Unlike Guilford County’s State of Emergency due to the COVID-19 pandemic – which went on and on and on – the State of Emergency that county officials declared for Hurricane Ian only lasted a couple of days. On Monday, Oct. 3, soon after the Hurricane remnants came and went, county officials lifted the emergency state with a press release.

“Effective 1 p.m. today, the State of Emergency declared for all incorporated areas of Guilford County to include the City of Greensboro, City of High Point, Towns of Gibsonville, Jamestown, Pleasant Garden, Sedalia, Stokesdale, Summerfield, Oak Ridge, and Whitsett by Board of County Commissioners’ Chairman Melvin ‘Skip’ Alston will be terminated,” the release declared on October 3.

The State of Emergency that applied to the entire county was issued on Friday, September 30, “as a precautionary measure due to anticipation of inclement weather and storm impact.”

The State of North Carolina also declared a State of Emergency due to its concern over power outages from downed trees, heavy rain, high winds and potential loss of life.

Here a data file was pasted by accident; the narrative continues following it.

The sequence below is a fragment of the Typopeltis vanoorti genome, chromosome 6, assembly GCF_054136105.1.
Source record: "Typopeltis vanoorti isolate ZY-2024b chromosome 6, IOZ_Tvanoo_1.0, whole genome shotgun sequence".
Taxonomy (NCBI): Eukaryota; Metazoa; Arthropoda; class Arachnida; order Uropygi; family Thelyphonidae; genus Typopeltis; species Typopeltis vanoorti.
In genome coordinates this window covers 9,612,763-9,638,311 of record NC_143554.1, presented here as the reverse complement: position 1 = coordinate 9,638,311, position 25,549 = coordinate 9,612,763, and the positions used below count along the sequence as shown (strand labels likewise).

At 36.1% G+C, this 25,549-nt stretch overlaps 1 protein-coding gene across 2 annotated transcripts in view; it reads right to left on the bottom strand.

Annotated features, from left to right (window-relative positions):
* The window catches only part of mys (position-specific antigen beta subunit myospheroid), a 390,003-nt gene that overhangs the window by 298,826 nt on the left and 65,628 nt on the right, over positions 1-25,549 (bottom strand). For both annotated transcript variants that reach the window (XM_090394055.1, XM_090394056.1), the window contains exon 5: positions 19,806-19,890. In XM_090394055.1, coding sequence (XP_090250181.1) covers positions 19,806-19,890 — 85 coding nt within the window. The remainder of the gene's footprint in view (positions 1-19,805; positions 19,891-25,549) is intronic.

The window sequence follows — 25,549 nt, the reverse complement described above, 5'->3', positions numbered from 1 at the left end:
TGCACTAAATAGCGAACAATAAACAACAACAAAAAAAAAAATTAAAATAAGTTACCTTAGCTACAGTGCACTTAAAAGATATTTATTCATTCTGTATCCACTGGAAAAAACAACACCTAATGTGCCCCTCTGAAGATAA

Counties in the state are authorized to declare a State of Emergency if county leaders expect to see property damage or expect the lives of residents to be at risk.

According to county officials, the declaration before Ian hit allowed for the county and the local governments within it to submit for reimbursements of costs associated with preparing for the emergency.

According to the Monday, Oct. 3 press release from Guilford County, “The number of power outages across the state reached more than 370,000 in the wake of sustained rainfall, high winds, flash flooding, and downed limbs caused by Hurricane Ian as it made landfall along the South Carolina Coast after causing devastation across the Florida peninsula. Restoring grid power for the impacted areas is ongoing while debris removal and residential clean-ups continues.”